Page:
Ahaz was 20 years old when he became king of Judah, and he reigned 16 years. He was a polytheist who honored every god, holy place, and custom among his people. He even offered one of his surely numerous sons as a burnt sacrifice.
The major war in this reign was when the Syrian king Rezim made pact with Israelite king Pekah and together they besieged Jerusalem. They conquered some cities, but couldn’t defeat Judah because Ahaz made pact with King Tigleth-pilesar of Assyria and sent him tribute to entreat his aid for Judah. For good measure, Tigleth-pilesar also sacked Damascus and killed King Rezim.
While looting Damascus, King Ahaz saw this totally rad altar to some Syrian god–Dagon, Baal, El, doesn’t matter. This thing was killer with its cornices and bas relief. Ahaz had plans for it drawn up and sent to the high priest, Urich, with instructions to have one built up ASAP. Urich dutifully complied. Ahaz check it out when he got back into town, inspecting round and round. With a satisfied grunt, he snapped his fingers and ordered that all that beautiful gold and gilded furniture and treasure be removed from that drab old Temple and placed around this, his new beautiful altar, and that from now upon it only all the daily ritual sacrifices would be offered. But still, the dank temple had its uses. For cleromancy, the priests would still use the bronze altar.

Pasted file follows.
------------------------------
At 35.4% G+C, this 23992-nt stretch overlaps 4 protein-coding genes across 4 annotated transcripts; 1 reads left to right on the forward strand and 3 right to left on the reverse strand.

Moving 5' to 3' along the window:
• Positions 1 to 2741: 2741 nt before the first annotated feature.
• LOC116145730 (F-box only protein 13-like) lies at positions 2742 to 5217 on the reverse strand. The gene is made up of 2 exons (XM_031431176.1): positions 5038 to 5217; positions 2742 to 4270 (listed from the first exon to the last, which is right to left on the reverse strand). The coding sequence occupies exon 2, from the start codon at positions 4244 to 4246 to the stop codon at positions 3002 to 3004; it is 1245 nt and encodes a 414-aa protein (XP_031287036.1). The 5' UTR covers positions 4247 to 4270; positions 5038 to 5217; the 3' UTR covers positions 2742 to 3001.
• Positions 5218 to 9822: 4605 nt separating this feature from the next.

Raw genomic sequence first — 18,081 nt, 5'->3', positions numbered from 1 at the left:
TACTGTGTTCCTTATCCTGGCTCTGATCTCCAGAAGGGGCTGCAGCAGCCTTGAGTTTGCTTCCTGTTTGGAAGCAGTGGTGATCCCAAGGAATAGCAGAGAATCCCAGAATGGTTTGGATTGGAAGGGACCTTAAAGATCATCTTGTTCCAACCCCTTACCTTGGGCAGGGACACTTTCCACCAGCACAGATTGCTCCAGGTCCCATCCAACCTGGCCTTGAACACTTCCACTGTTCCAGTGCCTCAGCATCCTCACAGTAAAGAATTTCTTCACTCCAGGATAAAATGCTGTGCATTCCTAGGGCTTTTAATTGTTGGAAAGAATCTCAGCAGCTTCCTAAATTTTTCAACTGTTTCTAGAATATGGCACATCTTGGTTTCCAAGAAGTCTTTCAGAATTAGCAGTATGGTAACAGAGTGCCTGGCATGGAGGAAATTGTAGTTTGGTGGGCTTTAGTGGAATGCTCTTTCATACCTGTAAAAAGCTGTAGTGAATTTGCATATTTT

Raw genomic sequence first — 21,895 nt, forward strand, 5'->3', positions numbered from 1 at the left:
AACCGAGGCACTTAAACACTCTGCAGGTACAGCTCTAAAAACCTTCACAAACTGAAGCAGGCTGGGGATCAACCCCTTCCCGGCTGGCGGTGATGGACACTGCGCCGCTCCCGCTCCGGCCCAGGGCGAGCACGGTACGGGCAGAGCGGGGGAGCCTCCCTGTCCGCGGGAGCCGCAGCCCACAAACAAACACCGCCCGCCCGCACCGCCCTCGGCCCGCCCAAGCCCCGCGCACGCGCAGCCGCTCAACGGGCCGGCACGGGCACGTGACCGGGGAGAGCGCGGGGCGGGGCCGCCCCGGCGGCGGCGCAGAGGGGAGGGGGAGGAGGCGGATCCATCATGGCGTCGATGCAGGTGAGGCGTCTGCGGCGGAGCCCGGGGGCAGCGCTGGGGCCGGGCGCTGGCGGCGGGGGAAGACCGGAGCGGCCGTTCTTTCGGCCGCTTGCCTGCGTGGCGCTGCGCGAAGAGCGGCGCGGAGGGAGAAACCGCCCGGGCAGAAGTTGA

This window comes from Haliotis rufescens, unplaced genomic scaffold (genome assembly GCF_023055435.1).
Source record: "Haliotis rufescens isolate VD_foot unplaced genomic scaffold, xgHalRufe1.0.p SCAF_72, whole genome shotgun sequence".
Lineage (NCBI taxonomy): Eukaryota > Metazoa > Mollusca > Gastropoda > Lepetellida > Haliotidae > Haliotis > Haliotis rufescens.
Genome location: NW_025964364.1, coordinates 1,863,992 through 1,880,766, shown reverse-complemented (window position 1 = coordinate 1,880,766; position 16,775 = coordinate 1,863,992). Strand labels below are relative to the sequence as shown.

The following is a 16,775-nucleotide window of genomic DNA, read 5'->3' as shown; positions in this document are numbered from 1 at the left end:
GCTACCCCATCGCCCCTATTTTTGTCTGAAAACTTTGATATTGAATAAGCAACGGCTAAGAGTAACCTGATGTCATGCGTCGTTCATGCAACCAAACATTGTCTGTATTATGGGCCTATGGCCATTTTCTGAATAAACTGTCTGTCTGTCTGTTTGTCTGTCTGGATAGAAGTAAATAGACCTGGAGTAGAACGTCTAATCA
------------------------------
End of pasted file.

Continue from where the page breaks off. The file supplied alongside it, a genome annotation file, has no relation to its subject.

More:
When Ahaz died, his son Hezekiah became king.